The Concept 2 Ski Erg turned a rainy day into a fun day.  Plus it was fun to see how much power your arms can generate, yes they aren't just for balance.

Getting the hang of things and able to ski down the big hill, but taking a quick break before heading back up.

Sunday, July 15, 2012

LCO Club Reunion

With the CXC Team training camps based out of Telemark Lodge in northern Wisconsin it makes it pretty convenient to catch up with my Hayward family and friends while in town.  Hayward was home for a good six years and although I live in Minneapolis it still feels like I am home.  In many ways things are the same, but the most fun change to see is with the kids.  The last time I saw the LCO Boys and Girls Crew was February for the Birkie.
Snack time at The Club, Enjoying milk, apples and PBnJ in the shade.
 I had a very proud moment when I drove up to the Club and climbed out of the car.  A young boy wearing a Boys and Girls Club t-shirt sat at the picnic tables watching me.  As I approached he yelled out 'Hey Brian, How's it going?'  He then came up to me and shook my hand.  'I have a summer job now, I work at The Club'.  TJ told me about how he know works with the younger kids at the Club.  I met TJ my first day at the Club when he was a wild little 10 year old. It is really great to see him grow up and mature and be a responsible teen.  His ride pulled up and he said goodbye.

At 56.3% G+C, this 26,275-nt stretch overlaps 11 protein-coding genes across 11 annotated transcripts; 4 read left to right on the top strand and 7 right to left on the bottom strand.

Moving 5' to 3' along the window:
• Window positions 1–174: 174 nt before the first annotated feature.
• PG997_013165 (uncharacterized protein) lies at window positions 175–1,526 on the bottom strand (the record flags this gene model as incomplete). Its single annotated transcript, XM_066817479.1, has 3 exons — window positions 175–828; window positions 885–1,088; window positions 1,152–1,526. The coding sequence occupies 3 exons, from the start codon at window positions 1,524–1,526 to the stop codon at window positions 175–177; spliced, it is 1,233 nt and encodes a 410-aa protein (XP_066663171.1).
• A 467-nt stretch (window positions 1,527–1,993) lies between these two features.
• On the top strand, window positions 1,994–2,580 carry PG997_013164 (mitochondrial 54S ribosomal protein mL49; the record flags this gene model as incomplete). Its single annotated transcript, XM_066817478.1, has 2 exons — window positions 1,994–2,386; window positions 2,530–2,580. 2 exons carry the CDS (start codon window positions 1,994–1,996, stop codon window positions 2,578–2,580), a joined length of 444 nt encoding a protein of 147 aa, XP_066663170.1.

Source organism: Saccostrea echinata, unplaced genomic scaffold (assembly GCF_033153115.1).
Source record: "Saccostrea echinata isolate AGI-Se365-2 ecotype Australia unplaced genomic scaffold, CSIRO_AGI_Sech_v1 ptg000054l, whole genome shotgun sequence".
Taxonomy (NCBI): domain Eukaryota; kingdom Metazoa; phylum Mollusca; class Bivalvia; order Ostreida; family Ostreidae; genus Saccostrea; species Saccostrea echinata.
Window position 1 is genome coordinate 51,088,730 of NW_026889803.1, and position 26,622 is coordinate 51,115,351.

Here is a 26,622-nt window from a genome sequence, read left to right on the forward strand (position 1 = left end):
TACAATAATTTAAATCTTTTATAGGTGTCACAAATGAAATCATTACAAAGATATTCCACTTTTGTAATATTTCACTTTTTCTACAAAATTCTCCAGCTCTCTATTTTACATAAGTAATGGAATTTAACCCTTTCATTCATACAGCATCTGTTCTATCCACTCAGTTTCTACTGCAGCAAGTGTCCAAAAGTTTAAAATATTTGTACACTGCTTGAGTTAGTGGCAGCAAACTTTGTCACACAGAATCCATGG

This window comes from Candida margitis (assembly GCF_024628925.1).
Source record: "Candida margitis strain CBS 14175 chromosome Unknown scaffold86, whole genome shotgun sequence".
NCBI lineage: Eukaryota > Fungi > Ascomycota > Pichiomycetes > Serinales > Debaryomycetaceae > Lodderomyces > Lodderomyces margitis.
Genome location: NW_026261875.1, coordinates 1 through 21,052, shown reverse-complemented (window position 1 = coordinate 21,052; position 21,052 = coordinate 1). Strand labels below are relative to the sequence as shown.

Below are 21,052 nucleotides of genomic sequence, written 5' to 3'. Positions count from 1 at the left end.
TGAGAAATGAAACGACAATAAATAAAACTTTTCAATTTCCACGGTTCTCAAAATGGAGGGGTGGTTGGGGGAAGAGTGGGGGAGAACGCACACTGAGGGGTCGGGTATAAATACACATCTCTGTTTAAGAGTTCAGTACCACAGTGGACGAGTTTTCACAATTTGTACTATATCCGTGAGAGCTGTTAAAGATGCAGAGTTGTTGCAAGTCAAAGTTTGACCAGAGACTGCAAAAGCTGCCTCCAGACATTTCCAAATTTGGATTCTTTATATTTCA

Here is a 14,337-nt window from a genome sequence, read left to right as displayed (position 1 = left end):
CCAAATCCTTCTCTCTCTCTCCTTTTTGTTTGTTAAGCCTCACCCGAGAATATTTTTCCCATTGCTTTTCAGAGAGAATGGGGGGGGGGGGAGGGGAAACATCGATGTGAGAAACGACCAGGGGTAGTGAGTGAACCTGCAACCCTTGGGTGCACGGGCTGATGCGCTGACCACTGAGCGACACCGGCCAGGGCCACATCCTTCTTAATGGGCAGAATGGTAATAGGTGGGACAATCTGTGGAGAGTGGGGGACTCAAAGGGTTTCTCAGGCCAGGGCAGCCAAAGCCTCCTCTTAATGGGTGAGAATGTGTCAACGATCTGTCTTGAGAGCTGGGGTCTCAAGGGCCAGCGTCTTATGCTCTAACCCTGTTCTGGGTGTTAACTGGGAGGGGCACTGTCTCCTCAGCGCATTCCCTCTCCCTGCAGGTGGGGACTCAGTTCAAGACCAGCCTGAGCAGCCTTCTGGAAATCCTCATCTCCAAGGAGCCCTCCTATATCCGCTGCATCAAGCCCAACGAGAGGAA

I came in to the Club and to my surprise found all of the kids watching one of two movies.  In all my time at the Club I had never seen the kids not moving around, but with no A/C and warm weather on a Friday I could understand.

I sort of snuck in to the dark teen center and it didn't take long for the kids to start whispering and word to spread that 'Brian is here.'  Some of the kids I did not recognize but over half of them I knew well.
Who want's to go to the Park?

Lava Tag, our favorite game.

Climbing and Team Work to get to the top. Jasper, Savannah, Aaron, Kiara, and Indanis.
One of my favorite activities growing up was climbing and I encourage the kids to climb as well. There is always a risk of falling and getting hurt, but I think it is important for the kids to learn to climb and fall when they are young so that they are able to do so safely when they are older.  The group loves the Giant Spinning Tree that the park added two years ago.  My only rule is that if you want to ride on top you have to be able to climb up there on your own or with the assistance of a friend.  Not only does this save me from the constant task of lifting up kids, it is great to watch them learn to work together to accomplish a common goal.  The best life lessons can come through the simplest of tasks.